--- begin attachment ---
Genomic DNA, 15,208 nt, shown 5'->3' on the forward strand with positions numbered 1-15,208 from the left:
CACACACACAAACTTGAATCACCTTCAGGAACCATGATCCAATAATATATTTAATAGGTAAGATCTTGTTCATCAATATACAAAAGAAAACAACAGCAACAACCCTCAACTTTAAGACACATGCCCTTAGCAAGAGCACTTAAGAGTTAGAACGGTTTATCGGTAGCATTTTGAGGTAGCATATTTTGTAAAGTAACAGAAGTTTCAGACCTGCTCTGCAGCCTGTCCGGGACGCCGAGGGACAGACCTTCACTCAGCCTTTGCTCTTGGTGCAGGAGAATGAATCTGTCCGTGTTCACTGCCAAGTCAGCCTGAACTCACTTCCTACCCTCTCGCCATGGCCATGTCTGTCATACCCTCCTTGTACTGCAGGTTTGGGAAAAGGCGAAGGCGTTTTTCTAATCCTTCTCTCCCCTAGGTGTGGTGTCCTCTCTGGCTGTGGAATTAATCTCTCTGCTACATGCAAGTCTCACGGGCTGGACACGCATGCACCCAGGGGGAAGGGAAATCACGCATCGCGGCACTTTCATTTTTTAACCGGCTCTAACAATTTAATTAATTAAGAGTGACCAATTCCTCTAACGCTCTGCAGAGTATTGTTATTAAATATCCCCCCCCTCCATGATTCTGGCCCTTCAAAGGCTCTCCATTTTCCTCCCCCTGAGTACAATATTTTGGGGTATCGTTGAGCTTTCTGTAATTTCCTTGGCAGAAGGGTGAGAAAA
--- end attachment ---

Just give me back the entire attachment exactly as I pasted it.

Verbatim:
Genomic DNA, 15,208 nt, shown 5'->3' on the forward strand with positions numbered 1-15,208 from the left:
CACACACACAAACTTGAATCACCTTCAGGAACCATGATCCAATAATATATTTAATAGGTAAGATCTTGTTCATCAATATACAAAAGAAAACAACAGCAACAACCCTCAACTTTAAGACACATGCCCTTAGCAAGAGCACTTAAGAGTTAGAACGGTTTATCGGTAGCATTTTGAGGTAGCATATTTTGTAAAGTAACAGAAGTTTCAGACCTGCTCTGCAGCCTGTCCGGGACGCCGAGGGACAGACCTTCACTCAGCCTTTGCTCTTGGTGCAGGAGAATGAATCTGTCCGTGTTCACTGCCAAGTCAGCCTGAACTCACTTCCTACCCTCTCGCCATGGCCATGTCTGTCATACCCTCCTTGTACTGCAGGTTTGGGAAAAGGCGAAGGCGTTTTTCTAATCCTTCTCTCCCCTAGGTGTGGTGTCCTCTCTGGCTGTGGAATTAATCTCTCTGCTACATGCAAGTCTCACGGGCTGGACACGCATGCACCCAGGGGGAAGGGAAATCACGCATCGCGGCACTTTCATTTTTTAACCGGCTCTAACAATTTAATTAATTAAGAGTGACCAATTCCTCTAACGCTCTGCAGAGTATTGTTATTAAATATCCCCCCCCTCCATGATTCTGGCCCTTCAAAGGCTCTCCATTTTCCTCCCCCTGAGTACAATATTTTGGGGTATCGTTGAGCTTTCTGTAATTTCCTTGGCAGAAGGGTGAGAAAA